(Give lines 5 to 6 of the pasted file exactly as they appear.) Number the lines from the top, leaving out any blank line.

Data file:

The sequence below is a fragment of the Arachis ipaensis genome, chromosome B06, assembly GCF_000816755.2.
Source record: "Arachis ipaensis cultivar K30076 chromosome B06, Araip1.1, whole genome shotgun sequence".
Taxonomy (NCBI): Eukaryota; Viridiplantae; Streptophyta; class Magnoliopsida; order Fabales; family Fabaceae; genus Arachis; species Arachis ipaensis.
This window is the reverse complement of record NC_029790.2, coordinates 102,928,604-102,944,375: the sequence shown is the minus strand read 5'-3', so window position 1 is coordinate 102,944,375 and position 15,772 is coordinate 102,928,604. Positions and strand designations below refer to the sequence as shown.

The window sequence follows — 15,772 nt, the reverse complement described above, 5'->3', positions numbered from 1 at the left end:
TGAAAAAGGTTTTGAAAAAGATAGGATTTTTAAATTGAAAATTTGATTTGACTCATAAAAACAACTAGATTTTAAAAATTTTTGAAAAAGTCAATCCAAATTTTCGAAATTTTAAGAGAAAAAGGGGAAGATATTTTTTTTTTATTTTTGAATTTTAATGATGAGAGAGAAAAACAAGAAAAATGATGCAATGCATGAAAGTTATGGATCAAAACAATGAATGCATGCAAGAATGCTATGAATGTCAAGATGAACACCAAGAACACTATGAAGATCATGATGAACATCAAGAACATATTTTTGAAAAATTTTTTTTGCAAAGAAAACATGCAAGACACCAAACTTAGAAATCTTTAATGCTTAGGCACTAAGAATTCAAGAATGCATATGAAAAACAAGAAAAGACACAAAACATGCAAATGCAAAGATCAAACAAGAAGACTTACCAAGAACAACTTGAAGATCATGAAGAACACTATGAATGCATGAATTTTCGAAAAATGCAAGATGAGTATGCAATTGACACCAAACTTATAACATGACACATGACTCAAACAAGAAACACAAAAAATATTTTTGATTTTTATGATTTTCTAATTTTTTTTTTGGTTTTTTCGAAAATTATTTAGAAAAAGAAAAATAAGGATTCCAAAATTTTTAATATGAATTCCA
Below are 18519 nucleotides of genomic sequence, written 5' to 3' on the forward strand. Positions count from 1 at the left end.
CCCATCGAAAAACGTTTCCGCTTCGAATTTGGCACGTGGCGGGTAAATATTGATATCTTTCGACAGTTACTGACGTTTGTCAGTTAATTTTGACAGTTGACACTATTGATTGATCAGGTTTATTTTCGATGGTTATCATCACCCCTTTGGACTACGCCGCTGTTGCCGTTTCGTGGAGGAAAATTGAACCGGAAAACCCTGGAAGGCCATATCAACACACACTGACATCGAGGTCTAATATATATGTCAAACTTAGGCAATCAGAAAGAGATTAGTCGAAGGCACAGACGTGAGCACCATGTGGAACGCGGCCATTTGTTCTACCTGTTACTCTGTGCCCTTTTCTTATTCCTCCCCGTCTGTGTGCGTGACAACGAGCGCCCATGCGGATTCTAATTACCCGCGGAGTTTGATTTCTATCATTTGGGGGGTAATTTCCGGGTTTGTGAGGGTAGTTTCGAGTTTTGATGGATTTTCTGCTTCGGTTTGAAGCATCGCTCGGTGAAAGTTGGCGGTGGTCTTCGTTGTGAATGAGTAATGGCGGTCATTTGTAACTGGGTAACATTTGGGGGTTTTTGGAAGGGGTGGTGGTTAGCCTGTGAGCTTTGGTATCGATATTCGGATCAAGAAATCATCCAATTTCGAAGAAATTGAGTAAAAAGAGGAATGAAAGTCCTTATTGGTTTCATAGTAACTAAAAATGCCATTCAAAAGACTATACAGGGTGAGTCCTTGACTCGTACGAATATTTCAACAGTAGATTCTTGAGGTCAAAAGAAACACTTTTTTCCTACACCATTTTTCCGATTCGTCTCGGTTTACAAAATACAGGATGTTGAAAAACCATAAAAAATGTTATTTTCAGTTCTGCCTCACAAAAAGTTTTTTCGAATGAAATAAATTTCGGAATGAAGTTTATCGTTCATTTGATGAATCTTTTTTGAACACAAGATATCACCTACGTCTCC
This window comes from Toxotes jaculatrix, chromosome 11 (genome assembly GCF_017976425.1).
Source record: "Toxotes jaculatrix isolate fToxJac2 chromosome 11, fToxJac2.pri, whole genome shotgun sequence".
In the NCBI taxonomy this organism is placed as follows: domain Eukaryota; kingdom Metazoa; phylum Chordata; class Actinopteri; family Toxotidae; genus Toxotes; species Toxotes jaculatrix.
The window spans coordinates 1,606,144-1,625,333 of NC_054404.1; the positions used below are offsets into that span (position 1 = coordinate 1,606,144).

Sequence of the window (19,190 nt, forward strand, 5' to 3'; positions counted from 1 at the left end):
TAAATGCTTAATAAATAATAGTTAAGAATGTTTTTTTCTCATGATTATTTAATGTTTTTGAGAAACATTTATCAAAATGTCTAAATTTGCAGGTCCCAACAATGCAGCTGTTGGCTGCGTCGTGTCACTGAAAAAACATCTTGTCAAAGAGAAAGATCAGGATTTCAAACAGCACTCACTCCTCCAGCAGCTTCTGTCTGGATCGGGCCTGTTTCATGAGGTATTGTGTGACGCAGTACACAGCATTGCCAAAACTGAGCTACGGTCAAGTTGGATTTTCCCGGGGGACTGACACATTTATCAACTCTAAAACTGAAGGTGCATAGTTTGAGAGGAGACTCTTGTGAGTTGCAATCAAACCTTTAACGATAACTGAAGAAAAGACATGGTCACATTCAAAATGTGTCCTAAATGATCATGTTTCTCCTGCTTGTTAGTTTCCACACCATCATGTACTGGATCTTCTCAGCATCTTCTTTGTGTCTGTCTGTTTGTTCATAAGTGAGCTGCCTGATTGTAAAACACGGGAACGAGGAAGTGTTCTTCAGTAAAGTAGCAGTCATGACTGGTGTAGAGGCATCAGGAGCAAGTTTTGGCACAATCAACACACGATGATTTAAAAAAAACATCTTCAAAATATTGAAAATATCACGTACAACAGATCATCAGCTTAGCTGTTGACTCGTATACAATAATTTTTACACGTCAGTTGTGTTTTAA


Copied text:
The window sequence follows — 15,772 nt, the reverse complement described above, 5'->3', positions numbered from 1 at the left end:
TGAAAAAGGTTTTGAAAAAGATAGGATTTTTAAATTGAAAATTTGATTTGACTCATAAAAACAACTAGATTTTAAAAATTTTTGAAAAAGTCAATCCAAATTTTCGAAATTTTAAGAGAAAAAGGGGAAGATATTTTTTTTTTATTTTTGAATTTTAATGATGAGAGAGAAAAACAAGAAAAATGATGCAATGCATGAAAGTTATGGATCAAAACAATGAATGCATGCAAGAATGCTATGAATGTCAAGATGAACACCAAGAACACTATGAAGATCATGATGAACATCAAGAACATATTTTTGAAAAATTTTTTTTGCAAAGAAAACATGCAAGACACCAAACTTAGAAATCTTTAATGCTTAGGCACTAAGAATTCAAGAATGCATATGAAAAACAAGAAAAGACACAAAACATGCAAATGCAAAGATCAAACAAGAAGACTTACCAAGAACAACTTGAAGATCATGAAGAACACTATGAATGCATGAATTTTCGAAAAATGCAAGATGAGTATGCAATTGACACCAAACTTATAACATGACACATGACTCAAACAAGAAACACAAAAAATATTTTTGATTTTTATGATTTTCTAATTTTTTTTTTGGTTTTTTCGAAAATTATTTAGAAAAAGAAAAATAAGGATTCCAAAATTTTTAATATGAATTCCA